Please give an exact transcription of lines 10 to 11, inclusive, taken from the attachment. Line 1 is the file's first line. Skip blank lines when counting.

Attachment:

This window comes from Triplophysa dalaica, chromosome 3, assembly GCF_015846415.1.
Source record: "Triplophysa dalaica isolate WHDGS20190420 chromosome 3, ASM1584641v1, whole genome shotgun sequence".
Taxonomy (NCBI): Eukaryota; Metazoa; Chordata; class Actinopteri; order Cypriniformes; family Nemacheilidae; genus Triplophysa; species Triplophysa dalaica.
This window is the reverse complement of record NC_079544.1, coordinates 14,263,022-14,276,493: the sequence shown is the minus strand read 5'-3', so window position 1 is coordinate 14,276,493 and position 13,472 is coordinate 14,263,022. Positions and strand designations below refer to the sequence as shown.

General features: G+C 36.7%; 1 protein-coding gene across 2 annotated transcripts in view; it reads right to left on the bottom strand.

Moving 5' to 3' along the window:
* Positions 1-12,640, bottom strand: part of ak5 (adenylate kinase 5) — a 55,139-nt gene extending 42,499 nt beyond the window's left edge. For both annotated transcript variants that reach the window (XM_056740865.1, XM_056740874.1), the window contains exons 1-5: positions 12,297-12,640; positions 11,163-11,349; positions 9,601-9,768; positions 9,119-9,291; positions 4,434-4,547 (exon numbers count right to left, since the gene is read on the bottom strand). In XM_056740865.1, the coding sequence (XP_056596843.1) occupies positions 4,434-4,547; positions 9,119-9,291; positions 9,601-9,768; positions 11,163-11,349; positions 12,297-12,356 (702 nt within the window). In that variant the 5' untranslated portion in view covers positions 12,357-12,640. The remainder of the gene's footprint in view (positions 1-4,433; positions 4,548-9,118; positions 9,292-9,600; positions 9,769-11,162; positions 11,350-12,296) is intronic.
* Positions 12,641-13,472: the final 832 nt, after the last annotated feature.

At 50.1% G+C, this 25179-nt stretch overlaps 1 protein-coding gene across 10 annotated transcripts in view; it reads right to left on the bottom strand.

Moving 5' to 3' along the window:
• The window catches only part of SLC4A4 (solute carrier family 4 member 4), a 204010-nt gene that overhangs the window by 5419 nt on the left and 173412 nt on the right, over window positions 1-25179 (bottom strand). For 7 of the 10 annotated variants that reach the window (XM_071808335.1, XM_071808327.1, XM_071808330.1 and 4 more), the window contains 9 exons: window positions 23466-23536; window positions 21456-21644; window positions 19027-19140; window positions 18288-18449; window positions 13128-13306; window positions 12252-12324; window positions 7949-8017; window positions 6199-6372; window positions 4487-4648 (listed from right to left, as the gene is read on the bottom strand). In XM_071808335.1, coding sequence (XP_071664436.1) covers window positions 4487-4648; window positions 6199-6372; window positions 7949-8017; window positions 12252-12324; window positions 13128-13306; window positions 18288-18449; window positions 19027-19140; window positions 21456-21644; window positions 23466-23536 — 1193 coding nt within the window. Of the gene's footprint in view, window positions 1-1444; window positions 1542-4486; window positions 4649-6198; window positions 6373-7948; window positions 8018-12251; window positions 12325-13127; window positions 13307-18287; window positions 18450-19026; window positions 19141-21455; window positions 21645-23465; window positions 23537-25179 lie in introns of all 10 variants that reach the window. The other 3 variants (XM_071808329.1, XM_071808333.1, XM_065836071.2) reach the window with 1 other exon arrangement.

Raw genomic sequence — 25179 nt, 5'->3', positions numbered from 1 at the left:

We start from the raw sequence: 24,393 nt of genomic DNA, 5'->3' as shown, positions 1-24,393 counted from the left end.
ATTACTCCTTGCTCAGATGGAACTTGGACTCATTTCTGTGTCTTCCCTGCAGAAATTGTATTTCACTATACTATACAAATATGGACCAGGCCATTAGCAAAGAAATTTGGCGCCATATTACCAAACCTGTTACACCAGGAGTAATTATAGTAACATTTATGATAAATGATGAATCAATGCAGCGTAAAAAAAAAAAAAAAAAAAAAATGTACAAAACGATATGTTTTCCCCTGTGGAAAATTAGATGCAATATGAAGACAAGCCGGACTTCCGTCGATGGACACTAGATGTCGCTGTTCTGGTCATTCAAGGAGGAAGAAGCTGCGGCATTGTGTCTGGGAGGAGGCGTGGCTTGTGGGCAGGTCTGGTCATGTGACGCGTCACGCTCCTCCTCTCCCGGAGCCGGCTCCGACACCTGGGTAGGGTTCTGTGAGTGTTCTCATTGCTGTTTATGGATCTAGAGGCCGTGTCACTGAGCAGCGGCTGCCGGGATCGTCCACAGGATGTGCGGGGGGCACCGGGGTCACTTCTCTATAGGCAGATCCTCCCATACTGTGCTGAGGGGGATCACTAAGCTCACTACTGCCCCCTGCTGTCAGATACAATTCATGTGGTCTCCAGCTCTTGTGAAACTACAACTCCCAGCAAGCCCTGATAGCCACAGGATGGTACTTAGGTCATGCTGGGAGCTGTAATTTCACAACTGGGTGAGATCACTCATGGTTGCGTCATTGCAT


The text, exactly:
Moving 5' to 3' along the window:
• The window catches only part of SLC4A4 (solute carrier family 4 member 4), a 204010-nt gene that overhangs the window by 5419 nt on the left and 173412 nt on the right, over window positions 1-25179 (bottom strand). For 7 of the 10 annotated variants that reach the window (XM_071808335.1, XM_071808327.1, XM_071808330.1 and 4 more), the window contains 9 exons: window positions 23466-23536; window positions 21456-21644; window positions 19027-19140; window positions 18288-18449; window positions 13128-13306; window positions 12252-12324; window positions 7949-8017; window positions 6199-6372; window positions 4487-4648 (listed from right to left, as the gene is read on the bottom strand). In XM_071808335.1, coding sequence (XP_071664436.1) covers window positions 4487-4648; window positions 6199-6372; window positions 7949-8017; window positions 12252-12324; window positions 13128-13306; window positions 18288-18449; window positions 19027-19140; window positions 21456-21644; window positions 23466-23536 — 1193 coding nt within the window. Of the gene's footprint in view, window positions 1-1444; window positions 1542-4486; window positions 4649-6198; window positions 6373-7948; window positions 8018-12251; window positions 12325-13127; window positions 13307-18287; window positions 18450-19026; window positions 19141-21455; window positions 21645-23465; window positions 23537-25179 lie in introns of all 10 variants that reach the window. The other 3 variants (XM_071808329.1, XM_071808333.1, XM_065836071.2) reach the window with 1 other exon arrangement.